#>   .. ..$ type       : chr "number"
#>   .. ..$ description: chr "Pedal length in cm."
#>   ..$ :List of 3
#>   .. ..$ name       : chr "Petal.Width"
#>   .. ..$ type       : chr "number"
#>   .. ..$ description: chr "Pedal width in cm."
#>   ..$ :List of 4
#>   .. ..$ name       : chr "Species"
#>   .. ..$ type       : chr "string"
#>   .. ..$ constraints:List of 1
#>   .. .. ..$ enum: chr [1:3] "setosa" "versicolor" "virginica"
#>   .. ..$ description: chr "Iris species."

Let’s add iris as a resource to your Data Package again, but this time with the customized schema. Note that you have to remove the originally added resource iris with remove_resource() first, since Data Packages can only contain uniquely named resources:

my_package <-
  my_package %>%
  remove_resource("iris") %>% # Remove originally added resource
  add_resource(
    resource_name = "iris",
    data = iris,
    schema = iris_schema # Your customized schema
  )

If you already have your data stored as CSV files and you want to include them as is as a Data Resource, you can do so as well. As with data frames, you can opt to create a Table Schema automatically or provide your own.

# Two CSV files with the same structure
path_1 <- system.file("extdata", "observations_1.csv", package = "frictionless")
path_2 <- system.file("extdata", "observations_2.csv", package = "frictionless")

# Add both CSV files as a single resource
my_package <-
  my_package %>%
  add_resource(resource_name = "observations", data = c(path_1, path_2))

Your Data Package now contains 2 resources, but you can add metadata properties as well (see the Data Package documentation for an overview). Since it is a list, you can use append() to insert properties at the desired place. Let’s add name as first and title as second property:

my_package <- append(my_package, c(name = "my_package"), after = 0)
# Or with purrr::prepend(): prepend(my_package, c(name = "my_package))
my_package <- append(my_package, c(title = "My package"), after = 1)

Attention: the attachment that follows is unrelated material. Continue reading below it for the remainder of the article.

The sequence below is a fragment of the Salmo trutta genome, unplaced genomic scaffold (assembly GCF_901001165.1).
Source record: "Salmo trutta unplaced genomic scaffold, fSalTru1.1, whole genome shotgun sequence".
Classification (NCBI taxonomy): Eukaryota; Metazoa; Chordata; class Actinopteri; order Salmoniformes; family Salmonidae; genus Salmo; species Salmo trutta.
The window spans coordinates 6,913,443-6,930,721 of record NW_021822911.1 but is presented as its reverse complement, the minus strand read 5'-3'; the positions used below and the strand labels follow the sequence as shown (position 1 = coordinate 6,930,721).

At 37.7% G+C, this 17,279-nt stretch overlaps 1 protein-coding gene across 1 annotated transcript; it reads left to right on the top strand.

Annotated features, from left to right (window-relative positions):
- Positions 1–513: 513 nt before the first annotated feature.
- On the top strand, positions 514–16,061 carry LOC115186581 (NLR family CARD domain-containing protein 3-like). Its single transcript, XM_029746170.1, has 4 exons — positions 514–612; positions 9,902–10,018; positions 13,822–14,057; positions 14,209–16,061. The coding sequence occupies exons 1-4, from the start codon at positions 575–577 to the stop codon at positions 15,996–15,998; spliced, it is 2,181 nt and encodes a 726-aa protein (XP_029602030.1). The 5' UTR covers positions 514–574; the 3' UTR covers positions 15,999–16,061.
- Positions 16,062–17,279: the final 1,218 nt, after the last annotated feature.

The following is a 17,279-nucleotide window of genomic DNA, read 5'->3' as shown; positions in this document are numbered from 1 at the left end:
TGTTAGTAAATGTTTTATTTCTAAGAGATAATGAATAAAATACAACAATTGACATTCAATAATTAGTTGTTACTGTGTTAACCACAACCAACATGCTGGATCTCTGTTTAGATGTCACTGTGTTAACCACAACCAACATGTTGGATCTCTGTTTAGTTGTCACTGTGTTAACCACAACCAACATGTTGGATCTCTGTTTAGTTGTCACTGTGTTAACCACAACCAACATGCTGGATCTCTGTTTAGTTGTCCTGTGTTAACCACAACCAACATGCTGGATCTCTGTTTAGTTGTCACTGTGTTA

Note that in the above steps you started a Data Package from scratch with create_package(), but you can use the same functionality to edit an existing Data Package read with read_package().

Write a Data Package

Now that you have created your Data Package, you can write it to a directory of your choice with write_package():

write_package(my_package, "my_directory")

The directory will contain four files: the descriptor datapackage.json, one CSV file containing the data for the resource iris and two CSV files containing the data for the resource observations.

list.files("my_directory")
#> [1] "datapackage.json"   "iris.csv"           "observations_1.csv"
#> [4] "observations_2.csv"

The frictionless pkg does not provide functionality to deposit your Data Package on a research repository such as Zenodo, but here are some tips:

  1. Validate your Data Package before depositing. You can do this in Python with the Frictionless Framework using frictionless validate datapackage.json.
  2. Zip the individual CSV files (and update their paths in datapackage.json) to reduce size, not the entire Data Package. That way, users still have direct access to the datapackage.json file. See this example.
  3. Only describe the technical aspects of your dataset in datapackage.json (fields, units, the dataset identifier in id). Authors, methodology, license, etc. are better described in the metadata fields the research repository provides.